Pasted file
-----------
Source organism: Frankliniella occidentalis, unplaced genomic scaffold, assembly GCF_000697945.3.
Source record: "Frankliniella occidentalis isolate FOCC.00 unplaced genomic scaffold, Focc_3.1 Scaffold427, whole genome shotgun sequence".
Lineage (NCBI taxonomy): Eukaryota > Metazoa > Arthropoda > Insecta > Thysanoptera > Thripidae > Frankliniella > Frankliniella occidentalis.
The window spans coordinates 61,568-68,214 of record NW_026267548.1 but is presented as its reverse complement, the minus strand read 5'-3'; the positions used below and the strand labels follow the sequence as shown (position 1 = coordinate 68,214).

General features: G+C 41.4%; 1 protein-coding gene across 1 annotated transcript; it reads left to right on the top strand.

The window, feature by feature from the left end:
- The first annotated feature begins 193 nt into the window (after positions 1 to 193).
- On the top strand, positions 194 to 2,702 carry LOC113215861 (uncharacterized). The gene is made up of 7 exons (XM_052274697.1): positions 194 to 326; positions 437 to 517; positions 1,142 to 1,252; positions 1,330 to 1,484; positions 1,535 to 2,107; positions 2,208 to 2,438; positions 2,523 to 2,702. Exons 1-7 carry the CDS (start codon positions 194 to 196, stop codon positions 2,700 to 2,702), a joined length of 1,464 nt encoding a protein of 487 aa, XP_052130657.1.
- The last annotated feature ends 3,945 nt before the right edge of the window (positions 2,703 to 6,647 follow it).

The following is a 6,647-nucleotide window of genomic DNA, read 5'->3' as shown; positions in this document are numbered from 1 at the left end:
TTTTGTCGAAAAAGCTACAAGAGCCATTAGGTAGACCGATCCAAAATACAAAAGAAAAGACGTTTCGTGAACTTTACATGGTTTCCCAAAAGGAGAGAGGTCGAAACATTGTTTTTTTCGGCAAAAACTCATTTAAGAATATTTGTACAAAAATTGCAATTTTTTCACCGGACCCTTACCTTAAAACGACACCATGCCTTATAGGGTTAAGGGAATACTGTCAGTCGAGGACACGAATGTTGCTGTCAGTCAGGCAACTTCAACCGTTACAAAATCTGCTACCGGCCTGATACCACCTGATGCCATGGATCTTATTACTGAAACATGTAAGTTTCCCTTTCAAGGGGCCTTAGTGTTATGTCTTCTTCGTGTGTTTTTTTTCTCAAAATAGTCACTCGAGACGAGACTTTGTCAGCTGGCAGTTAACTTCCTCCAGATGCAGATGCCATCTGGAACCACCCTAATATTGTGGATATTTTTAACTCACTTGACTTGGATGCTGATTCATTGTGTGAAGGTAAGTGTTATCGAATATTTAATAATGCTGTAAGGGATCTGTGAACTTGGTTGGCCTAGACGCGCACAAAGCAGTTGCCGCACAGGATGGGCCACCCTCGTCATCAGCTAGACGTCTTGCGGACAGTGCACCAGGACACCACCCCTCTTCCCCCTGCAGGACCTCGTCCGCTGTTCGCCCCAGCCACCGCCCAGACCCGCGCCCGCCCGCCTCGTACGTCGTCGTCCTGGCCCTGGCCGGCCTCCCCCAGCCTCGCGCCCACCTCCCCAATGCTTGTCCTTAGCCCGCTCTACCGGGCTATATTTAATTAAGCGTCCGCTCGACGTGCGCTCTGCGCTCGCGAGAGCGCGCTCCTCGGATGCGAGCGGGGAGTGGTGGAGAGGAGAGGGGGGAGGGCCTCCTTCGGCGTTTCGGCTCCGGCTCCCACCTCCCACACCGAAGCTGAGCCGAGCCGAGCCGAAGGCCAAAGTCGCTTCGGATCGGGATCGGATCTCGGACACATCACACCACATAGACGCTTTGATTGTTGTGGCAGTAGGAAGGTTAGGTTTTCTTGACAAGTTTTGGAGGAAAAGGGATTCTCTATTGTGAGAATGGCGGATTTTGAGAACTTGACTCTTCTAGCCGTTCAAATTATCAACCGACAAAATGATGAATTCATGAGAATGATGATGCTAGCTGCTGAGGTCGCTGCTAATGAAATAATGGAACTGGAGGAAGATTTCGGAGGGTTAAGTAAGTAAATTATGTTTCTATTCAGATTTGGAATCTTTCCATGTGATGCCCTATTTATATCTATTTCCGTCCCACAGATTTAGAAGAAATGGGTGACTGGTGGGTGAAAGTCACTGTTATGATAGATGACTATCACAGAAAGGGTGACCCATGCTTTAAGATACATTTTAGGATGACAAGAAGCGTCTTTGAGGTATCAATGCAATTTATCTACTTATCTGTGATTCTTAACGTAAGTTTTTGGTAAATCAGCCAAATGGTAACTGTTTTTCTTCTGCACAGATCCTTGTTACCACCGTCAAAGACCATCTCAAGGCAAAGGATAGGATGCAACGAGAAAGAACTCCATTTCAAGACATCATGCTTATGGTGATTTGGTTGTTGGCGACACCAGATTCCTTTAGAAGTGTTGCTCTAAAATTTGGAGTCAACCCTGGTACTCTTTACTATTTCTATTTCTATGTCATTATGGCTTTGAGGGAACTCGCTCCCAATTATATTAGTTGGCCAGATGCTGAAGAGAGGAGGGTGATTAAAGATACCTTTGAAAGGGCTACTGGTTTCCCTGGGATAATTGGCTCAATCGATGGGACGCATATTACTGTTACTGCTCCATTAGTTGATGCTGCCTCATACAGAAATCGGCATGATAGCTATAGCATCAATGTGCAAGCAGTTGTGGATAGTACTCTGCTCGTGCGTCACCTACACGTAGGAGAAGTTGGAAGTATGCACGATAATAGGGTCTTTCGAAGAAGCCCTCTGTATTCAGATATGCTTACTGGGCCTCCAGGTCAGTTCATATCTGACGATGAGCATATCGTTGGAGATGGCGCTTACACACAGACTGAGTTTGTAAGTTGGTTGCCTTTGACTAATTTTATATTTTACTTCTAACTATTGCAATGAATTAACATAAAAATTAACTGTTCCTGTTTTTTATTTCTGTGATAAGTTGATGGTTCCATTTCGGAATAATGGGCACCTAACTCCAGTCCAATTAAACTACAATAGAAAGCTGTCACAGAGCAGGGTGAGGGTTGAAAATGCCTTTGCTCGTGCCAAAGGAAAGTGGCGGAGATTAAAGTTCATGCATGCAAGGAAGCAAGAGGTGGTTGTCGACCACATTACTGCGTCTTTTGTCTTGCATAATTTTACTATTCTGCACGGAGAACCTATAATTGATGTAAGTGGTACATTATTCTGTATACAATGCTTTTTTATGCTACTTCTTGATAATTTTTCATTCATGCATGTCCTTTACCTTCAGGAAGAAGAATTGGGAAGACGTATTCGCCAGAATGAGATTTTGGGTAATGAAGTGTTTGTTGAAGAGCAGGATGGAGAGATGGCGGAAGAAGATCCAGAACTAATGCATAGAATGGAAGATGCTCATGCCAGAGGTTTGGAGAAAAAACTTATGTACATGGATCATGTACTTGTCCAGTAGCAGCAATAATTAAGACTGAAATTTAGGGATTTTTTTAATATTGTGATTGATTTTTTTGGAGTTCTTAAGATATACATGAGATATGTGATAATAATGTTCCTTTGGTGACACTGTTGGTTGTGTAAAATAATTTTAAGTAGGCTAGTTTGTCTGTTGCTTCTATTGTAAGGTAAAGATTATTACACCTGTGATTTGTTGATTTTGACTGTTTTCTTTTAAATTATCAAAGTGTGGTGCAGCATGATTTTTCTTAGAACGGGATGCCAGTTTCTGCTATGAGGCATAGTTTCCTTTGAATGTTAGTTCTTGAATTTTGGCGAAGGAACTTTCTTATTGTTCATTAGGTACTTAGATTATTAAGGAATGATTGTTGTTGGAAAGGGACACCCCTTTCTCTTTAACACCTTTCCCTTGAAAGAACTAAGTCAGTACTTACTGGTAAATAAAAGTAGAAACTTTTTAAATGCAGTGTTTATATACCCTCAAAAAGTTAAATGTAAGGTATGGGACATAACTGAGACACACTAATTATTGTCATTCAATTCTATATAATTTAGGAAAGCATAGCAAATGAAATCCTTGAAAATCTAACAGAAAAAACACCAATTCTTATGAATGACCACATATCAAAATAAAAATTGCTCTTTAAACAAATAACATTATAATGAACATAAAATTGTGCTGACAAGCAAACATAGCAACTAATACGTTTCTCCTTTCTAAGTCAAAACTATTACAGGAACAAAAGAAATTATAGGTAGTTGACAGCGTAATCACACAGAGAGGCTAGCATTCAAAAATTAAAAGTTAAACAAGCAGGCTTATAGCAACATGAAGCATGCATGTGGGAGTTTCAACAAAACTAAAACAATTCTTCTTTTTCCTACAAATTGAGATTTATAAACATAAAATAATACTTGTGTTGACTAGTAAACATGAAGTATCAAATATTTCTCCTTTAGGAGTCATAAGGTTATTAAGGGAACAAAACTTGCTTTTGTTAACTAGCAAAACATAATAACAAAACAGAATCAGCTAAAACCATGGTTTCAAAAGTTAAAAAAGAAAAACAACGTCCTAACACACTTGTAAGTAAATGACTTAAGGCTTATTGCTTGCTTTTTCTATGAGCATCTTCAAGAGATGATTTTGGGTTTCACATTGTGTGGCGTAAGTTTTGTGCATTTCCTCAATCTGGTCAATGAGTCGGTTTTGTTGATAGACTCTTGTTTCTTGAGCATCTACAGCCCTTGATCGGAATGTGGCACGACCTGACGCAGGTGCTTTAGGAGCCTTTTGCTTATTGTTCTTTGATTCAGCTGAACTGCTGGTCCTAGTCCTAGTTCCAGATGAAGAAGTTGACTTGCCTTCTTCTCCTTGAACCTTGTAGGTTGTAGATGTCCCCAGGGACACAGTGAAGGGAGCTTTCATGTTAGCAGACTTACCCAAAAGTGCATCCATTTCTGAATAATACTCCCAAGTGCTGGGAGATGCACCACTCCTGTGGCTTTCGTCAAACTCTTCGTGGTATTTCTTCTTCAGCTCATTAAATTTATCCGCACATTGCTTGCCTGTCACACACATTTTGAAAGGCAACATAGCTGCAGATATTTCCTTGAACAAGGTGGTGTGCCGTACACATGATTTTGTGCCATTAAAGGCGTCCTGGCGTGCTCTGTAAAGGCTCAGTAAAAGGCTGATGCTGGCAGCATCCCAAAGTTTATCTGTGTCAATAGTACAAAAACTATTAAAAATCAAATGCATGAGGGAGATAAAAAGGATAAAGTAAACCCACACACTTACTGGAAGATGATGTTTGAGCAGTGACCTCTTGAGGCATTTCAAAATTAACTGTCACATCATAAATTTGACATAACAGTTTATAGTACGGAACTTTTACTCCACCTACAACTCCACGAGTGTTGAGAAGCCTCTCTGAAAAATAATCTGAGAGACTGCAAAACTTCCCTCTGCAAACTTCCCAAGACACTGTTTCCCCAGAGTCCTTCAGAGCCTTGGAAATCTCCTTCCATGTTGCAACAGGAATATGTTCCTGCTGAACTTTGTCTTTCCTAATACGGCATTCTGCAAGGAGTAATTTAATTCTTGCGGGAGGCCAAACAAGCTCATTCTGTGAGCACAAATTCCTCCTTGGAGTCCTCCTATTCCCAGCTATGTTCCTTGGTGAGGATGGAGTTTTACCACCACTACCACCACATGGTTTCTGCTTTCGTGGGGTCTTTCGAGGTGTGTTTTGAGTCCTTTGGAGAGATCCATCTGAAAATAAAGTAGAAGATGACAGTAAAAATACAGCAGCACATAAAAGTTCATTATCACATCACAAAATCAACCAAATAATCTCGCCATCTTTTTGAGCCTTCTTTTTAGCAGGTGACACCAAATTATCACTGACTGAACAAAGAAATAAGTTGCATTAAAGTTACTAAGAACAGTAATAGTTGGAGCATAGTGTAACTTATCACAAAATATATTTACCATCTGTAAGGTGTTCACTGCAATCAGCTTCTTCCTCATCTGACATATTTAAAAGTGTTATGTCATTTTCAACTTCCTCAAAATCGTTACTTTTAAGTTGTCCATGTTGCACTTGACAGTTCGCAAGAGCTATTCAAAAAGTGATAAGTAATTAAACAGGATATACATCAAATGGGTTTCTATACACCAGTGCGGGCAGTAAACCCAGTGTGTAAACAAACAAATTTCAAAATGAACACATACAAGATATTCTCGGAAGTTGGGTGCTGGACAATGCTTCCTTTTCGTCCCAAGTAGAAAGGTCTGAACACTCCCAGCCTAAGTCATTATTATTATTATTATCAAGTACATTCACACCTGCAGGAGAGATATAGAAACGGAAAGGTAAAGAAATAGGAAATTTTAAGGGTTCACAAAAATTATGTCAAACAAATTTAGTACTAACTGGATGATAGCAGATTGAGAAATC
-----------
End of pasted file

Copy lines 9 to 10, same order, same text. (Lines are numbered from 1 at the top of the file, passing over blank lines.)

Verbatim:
- The last annotated feature ends 3,945 nt before the right edge of the window (positions 2,703 to 6,647 follow it).

The following is a 6,647-nucleotide window of genomic DNA, read 5'->3' as shown; positions in this document are numbered from 1 at the left end: